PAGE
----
7 May 2013 — Joe Bageant
See the introduction to this series of posts: Writing on Things Southern and Past
As I drove through the decaying neighborhood in Winchester, Virginia the pain of growing up there came back — the stabbing kind that only lasts a second but makes you flinch as you remember some small but stupid and brutal moment of adolescence. I have never known if everyone has them, but I’ve always suspected they do. Now that old neighborhood slid by my rental car window looking like it was painted by Edward Hopper, then bleakly populated with gangstas, old men with forty-ounce malt liquor bottles, hard-working single moms and kids on cheap busted plastic tricycles.
Wedged between the old railroad station and the Confederate Cemetery, our neighborhood was and still is called the North End. It has gone mostly black now. But you can see some of its families going through the same struggle for modest respectability as in 1961 when it was the poorest edge of white Winchester — flower pots on porches, lawn edges cut crisply in the earth along sidewalks, as if the red clay pounded by the feet of neighborhood kids were going to produce enough grass to threaten the walkways — all those things the poorest white working people did back then to proclaim: We might be poor and close to Niggertown, but we ain’t niggers.
So I spent the first half of a fall Saturday getting ready, dressing as coolly attractive as a guy can in cheap woven brown nylon shoes — made black with liquid stove polish for the occasion — stiffly ironed blue work pants and a fifty cent haircut from the drunkest barber in town, Mr. Schwartz. But the act of spiffing up put me in a buoyant mood and I walked out of the house into the mist of a damp fall afternoon.
It was only when Patti Hensley’s screen door opened slightly and I saw her soft silhouette before me as the polished hardwood floors swept away behind her that panic struck and my head began to roar with the thundering of love’s poisoned hooves. It dawned on me that I had never spoken to this girl in my life and we only knew each others’ names because we were in the same grade and lived in the same neighborhood.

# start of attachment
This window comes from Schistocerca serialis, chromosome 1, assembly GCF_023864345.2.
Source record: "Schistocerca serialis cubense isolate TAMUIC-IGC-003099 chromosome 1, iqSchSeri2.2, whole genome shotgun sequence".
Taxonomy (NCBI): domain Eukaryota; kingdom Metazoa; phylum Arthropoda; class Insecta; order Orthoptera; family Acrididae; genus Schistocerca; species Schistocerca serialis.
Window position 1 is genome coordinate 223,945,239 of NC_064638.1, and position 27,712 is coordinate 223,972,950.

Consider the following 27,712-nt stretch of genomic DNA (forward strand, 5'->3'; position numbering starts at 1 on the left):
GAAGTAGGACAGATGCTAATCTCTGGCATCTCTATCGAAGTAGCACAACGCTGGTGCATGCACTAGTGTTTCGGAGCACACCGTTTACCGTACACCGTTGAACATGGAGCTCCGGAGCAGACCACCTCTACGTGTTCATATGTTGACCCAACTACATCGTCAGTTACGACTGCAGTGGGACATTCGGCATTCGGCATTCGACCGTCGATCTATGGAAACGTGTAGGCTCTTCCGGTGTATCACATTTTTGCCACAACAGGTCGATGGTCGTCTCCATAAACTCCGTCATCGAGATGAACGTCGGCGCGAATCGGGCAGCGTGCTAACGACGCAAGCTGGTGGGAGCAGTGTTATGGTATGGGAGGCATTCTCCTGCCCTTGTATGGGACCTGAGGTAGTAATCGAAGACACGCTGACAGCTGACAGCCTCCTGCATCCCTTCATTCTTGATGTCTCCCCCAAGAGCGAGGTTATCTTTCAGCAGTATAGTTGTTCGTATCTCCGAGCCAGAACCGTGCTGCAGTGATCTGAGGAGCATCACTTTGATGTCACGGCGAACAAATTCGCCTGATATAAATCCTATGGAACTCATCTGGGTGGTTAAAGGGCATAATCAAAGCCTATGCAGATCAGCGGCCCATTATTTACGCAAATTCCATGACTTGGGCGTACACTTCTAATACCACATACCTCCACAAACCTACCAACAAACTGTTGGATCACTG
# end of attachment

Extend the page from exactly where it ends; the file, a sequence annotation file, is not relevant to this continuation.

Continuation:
“Well, hello Joey!,” she said with that warm, buttery smile of hers, slight confusion flashing only briefly across her face. “Would you like to sit down on the porch for a moment? Or come in?”
“Ah, no. I was just wondering if you’d want to go to the dance at the Fire Hall tomorrow.” Subtle, right? Completely out of it. Yet, here she was inviting a grubby little pud who’d appeared on the front porch into her house.
“Oh, I’m sorry but I donít think that would work out for me.” (Work out? What did that mean, for god sake? My mind jammed.)
“Okay. Well, I was just in the neighborhood (like I didn’t live in the friggin’ neighborhood!) and I thought I’d ask. It surely must be flattering to a girl to be asked out just because a guy walks by and thinks, “Huh? Oh, a female lives there, guess I’ll ask her for a date.” Brilliant, Bageant, brilliant, I thought to myself.
“Sure you won’t sit down for a minute?
“No, I gotta go now.”
I practically leapt from the porch to the street. On the way home I looked down to see my wet shoes starting to produce tiny black rivulets of stove polish.
At that time I was buddies with, if you could call being a sycophant being buddies, with two older high school boys who lived next door in a clapboard tenement — Jim and Dick Carby. Jim and Dick were true teenaged hillbilly hipsters whose old man kept several racehorses, despite the fact they had cost him a trucking company and lots of trouble with the IRS. But at age fourteen I couldn’t imagine anything more worldly or absolutely hip these two who were respectively two and three years older than me. Jim rode as an exercise boy at the track and I often spent evenings polishing his jockey boots and saddle, doing anything that would allow me to stick around the two older guys, listen to Carl Perkins records and feel hip. The fact that neither Jim nor Dick had a girlfriend never got in the way of me wanting to hear their expertise on women and courtship.